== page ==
The entire frame and platform was designed in AutoCad to assure all parts mated properly. The frame structure was print to scale on several pieces of paper to form a template. The template arcs were then laid over large sheets of MDF and traced.
The motion platform is mainly 2x8's, 2x4's, 3/4 plywood, and steel reinforcement anchors. The rudder pedals were a purchased commercial unit. Centering and feel is achieved by using several pulleys and a high tension spring.
We purchased and installed a B757 control column from ACES Engineering in Canada. A very expensive purchase but one that provides altimate feel and functionality. This is a superb product and I would recommend to anyone building a high fidelity simulator.
Main Instrument Panel
A frame constructed from MDF was made to support the main instrument panel and rudder hub. Two 24 inch flatscreen monitors were later installed behind the various instruments.
Upon final positioning, the major cockpit components, main instrument panel, side wall, and pedestal, are affixed to the motion platform. As these items are modular, they will can be connected and disconnected if needed.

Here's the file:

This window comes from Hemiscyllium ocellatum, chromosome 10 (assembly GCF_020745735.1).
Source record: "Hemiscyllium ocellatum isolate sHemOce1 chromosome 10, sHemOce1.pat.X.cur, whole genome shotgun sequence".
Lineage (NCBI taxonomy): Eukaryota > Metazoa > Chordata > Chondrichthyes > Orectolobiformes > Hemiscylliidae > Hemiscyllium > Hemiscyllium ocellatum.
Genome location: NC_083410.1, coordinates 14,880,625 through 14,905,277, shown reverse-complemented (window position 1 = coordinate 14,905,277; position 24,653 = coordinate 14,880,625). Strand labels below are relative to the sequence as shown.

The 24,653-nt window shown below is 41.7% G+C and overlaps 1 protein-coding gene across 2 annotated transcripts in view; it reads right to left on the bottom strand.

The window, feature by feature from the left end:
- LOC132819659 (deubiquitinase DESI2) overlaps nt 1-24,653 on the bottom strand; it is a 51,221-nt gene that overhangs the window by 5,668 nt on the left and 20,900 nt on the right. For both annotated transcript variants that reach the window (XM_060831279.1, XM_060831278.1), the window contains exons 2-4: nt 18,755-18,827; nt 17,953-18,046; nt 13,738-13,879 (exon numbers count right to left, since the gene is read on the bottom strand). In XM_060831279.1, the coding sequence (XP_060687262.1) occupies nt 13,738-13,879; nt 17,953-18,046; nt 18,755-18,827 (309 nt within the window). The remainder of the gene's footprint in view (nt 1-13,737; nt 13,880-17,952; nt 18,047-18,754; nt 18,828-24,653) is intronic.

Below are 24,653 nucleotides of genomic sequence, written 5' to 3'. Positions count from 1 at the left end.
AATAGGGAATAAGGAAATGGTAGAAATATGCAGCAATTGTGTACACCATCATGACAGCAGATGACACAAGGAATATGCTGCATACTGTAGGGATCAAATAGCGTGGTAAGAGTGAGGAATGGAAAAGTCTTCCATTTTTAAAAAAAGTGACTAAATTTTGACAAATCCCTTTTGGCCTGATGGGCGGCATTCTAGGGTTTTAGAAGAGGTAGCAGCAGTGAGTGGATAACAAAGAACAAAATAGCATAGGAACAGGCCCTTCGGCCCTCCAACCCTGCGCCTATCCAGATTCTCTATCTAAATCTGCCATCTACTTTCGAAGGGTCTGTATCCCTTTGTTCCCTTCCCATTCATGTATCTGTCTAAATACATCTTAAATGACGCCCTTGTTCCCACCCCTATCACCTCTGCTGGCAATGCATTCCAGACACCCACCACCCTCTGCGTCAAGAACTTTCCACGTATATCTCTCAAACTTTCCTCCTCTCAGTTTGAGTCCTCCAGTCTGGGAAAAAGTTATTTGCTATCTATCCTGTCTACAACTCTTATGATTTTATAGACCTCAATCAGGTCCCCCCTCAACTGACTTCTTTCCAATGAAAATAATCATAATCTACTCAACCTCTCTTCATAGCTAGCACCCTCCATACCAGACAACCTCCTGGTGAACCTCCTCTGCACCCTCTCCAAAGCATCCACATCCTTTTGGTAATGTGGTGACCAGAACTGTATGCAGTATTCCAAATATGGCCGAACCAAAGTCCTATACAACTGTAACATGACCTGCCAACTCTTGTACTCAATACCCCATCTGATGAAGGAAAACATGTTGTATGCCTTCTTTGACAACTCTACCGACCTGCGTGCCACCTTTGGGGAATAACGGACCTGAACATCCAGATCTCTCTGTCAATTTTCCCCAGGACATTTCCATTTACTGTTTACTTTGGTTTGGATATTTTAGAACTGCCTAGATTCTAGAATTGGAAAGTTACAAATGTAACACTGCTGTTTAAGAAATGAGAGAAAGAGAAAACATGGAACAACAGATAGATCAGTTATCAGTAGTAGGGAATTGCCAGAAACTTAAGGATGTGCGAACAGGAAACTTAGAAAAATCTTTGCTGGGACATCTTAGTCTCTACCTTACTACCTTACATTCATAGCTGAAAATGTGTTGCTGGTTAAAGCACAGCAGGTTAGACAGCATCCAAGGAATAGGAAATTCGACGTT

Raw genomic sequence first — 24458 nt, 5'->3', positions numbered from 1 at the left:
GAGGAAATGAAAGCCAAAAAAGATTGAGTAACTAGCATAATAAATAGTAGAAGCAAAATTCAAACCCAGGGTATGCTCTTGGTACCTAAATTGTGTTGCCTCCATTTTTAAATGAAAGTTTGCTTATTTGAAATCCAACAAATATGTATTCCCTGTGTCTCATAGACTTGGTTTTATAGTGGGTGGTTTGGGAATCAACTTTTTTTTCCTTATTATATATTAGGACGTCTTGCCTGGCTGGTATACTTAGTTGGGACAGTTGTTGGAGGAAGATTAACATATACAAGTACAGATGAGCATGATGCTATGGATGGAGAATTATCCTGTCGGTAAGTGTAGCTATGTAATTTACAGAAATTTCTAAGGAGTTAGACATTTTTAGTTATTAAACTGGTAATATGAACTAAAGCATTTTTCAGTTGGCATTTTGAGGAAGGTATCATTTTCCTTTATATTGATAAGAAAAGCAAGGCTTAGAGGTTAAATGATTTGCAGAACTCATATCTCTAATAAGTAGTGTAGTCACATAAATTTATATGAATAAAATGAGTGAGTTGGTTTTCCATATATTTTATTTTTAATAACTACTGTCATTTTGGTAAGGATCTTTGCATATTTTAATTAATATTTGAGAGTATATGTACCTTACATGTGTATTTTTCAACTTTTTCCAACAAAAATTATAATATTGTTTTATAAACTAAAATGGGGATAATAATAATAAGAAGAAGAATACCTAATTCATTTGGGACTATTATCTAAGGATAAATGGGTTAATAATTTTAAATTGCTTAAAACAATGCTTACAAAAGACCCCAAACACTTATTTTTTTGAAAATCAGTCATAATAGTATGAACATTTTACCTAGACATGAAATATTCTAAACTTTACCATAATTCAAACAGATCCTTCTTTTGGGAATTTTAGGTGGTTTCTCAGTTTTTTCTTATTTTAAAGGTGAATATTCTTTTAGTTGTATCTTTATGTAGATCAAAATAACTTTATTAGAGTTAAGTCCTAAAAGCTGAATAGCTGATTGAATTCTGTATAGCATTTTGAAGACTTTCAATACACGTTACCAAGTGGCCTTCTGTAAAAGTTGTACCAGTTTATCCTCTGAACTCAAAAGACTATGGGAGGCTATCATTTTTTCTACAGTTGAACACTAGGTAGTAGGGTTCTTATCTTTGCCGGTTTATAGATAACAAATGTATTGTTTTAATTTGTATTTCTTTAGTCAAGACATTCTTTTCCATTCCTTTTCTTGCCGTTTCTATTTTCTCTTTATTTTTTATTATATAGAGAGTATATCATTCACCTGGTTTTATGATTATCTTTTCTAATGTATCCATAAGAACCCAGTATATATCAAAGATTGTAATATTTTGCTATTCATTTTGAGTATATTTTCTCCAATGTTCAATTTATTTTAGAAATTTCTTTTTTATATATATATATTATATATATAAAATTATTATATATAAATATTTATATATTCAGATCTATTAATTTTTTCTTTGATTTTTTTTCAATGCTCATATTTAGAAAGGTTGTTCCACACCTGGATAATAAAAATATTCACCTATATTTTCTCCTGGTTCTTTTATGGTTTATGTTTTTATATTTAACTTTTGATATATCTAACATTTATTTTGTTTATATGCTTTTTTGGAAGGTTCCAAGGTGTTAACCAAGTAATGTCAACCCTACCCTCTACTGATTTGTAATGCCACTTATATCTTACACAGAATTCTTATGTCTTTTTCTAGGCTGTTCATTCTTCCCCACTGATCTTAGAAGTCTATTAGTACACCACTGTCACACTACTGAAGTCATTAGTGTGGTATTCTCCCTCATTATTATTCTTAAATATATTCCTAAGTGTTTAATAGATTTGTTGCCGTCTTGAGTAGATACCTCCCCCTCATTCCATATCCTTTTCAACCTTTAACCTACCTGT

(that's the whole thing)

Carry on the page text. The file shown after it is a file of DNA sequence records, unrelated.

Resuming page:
White fiberglass sheeting is used to form the exterior and interior fuselage. This makes for easy cleaning from time to time.
Imagine the looks I received from neighbors.
Every panel of the simulator was measured in a real 757, drawn in AutoCad, and exported to a high end laser cutter. Image above shows the panels being painted at the Delta hangar at CVG.
Once the paint cured, each panel was later placed back into the original cut sheet and engraved.
Once wired, each panel goes through a bench test to assure all indicators and switches are performing correctly.
Following testing, each panel is then secured into the overhead panel bay.
Korry Switch Replicas
The switches that make up the panels were designed to mimic the Korry/Eaton switches used by Boeing in their indicator panels. Retail pricing for each switch exceeds $500.00 US Dollars. Therefore we had to design and manufacture our very own.
Eleven individual parts were laser cut and assembled to make up the switch latching system. Similarly, all switch legends were also laser engraved and illuminated by low voltage LED lamps.
[ Return to Slideshows ]